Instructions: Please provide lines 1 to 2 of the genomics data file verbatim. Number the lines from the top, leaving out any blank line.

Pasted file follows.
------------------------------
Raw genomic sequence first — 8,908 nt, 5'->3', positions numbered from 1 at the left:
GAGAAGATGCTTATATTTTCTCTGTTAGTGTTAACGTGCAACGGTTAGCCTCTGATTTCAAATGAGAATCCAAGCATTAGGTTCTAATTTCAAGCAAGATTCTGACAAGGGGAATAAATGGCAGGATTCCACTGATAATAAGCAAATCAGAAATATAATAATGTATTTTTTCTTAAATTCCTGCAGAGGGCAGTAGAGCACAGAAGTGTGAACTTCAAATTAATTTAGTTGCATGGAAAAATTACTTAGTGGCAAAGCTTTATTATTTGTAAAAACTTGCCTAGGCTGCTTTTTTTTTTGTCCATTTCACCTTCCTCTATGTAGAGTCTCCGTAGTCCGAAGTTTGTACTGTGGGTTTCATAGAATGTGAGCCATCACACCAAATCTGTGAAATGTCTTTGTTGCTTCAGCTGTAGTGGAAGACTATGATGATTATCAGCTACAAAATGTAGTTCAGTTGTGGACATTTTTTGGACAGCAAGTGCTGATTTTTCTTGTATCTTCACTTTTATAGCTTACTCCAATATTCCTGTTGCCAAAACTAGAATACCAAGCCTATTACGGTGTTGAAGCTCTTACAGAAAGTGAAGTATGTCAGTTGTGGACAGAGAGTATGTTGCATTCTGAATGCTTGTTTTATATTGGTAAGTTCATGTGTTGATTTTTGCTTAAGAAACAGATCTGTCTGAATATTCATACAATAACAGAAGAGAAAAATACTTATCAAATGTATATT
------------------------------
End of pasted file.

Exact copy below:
Raw genomic sequence first — 8,908 nt, 5'->3', positions numbered from 1 at the left:
GAGAAGATGCTTATATTTTCTCTGTTAGTGTTAACGTGCAACGGTTAGCCTCTGATTTCAAATGAGAATCCAAGCATTAGGTTCTAATTTCAAGCAAGATTCTGACAAGGGGAATAAATGGCAGGATTCCACTGATAATAAGCAAATCAGAAATATAATAATGTATTTTTTCTTAAATTCCTGCAGAGGGCAGTAGAGCACAGAAGTGTGAACTTCAAATTAATTTAGTTGCATGGAAAAATTACTTAGTGGCAAAGCTTTATTATTTGTAAAAACTTGCCTAGGCTGCTTTTTTTTTTGTCCATTTCACCTTCCTCTATGTAGAGTCTCCGTAGTCCGAAGTTTGTACTGTGGGTTTCATAGAATGTGAGCCATCACACCAAATCTGTGAAATGTCTTTGTTGCTTCAGCTGTAGTGGAAGACTATGATGATTATCAGCTACAAAATGTAGTTCAGTTGTGGACATTTTTTGGACAGCAAGTGCTGATTTTTCTTGTATCTTCACTTTTATAGCTTACTCCAATATTCCTGTTGCCAAAACTAGAATACCAAGCCTATTACGGTGTTGAAGCTCTTACAGAAAGTGAAGTATGTCAGTTGTGGACAGAGAGTATGTTGCATTCTGAATGCTTGTTTTATATTGGTAAGTTCATGTGTTGATTTTTGCTTAAGAAACAGATCTGTCTGAATATTCATACAATAACAGAAGAGAAAAATACTTATCAAATGTATATT